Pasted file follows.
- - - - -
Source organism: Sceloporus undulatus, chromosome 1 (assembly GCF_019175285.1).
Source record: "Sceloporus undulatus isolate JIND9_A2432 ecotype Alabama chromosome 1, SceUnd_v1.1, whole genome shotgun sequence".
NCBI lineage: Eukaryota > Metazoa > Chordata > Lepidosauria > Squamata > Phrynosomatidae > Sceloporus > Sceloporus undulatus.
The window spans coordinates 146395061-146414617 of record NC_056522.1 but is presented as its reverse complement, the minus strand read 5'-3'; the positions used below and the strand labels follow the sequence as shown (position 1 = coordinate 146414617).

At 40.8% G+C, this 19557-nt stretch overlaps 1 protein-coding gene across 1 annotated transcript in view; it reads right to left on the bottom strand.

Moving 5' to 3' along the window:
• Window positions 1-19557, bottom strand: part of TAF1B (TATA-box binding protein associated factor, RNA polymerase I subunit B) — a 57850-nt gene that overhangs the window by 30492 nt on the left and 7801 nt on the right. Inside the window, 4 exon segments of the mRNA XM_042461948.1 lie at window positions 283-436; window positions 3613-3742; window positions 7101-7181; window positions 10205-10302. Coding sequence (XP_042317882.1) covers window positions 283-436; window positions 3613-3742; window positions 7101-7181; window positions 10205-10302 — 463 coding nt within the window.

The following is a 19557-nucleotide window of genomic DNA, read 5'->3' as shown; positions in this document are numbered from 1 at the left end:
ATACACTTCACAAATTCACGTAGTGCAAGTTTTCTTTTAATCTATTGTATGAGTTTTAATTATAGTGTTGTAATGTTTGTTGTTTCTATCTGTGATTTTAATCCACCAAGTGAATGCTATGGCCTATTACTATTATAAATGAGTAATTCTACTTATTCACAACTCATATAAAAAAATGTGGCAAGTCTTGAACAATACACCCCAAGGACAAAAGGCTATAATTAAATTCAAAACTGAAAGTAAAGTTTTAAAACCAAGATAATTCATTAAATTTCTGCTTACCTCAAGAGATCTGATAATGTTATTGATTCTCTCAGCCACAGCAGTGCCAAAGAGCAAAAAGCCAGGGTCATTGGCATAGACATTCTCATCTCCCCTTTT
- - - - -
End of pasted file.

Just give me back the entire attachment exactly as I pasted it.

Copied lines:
Source organism: Sceloporus undulatus, chromosome 1 (assembly GCF_019175285.1).
Source record: "Sceloporus undulatus isolate JIND9_A2432 ecotype Alabama chromosome 1, SceUnd_v1.1, whole genome shotgun sequence".
NCBI lineage: Eukaryota > Metazoa > Chordata > Lepidosauria > Squamata > Phrynosomatidae > Sceloporus > Sceloporus undulatus.
The window spans coordinates 146395061-146414617 of record NC_056522.1 but is presented as its reverse complement, the minus strand read 5'-3'; the positions used below and the strand labels follow the sequence as shown (position 1 = coordinate 146414617).

At 40.8% G+C, this 19557-nt stretch overlaps 1 protein-coding gene across 1 annotated transcript in view; it reads right to left on the bottom strand.

Moving 5' to 3' along the window:
• Window positions 1-19557, bottom strand: part of TAF1B (TATA-box binding protein associated factor, RNA polymerase I subunit B) — a 57850-nt gene that overhangs the window by 30492 nt on the left and 7801 nt on the right. Inside the window, 4 exon segments of the mRNA XM_042461948.1 lie at window positions 283-436; window positions 3613-3742; window positions 7101-7181; window positions 10205-10302. Coding sequence (XP_042317882.1) covers window positions 283-436; window positions 3613-3742; window positions 7101-7181; window positions 10205-10302 — 463 coding nt within the window.

The following is a 19557-nucleotide window of genomic DNA, read 5'->3' as shown; positions in this document are numbered from 1 at the left end:
ATACACTTCACAAATTCACGTAGTGCAAGTTTTCTTTTAATCTATTGTATGAGTTTTAATTATAGTGTTGTAATGTTTGTTGTTTCTATCTGTGATTTTAATCCACCAAGTGAATGCTATGGCCTATTACTATTATAAATGAGTAATTCTACTTATTCACAACTCATATAAAAAAATGTGGCAAGTCTTGAACAATACACCCCAAGGACAAAAGGCTATAATTAAATTCAAAACTGAAAGTAAAGTTTTAAAACCAAGATAATTCATTAAATTTCTGCTTACCTCAAGAGATCTGATAATGTTATTGATTCTCTCAGCCACAGCAGTGCCAAAGAGCAAAAAGCCAGGGTCATTGGCATAGACATTCTCATCTCCCCTTTT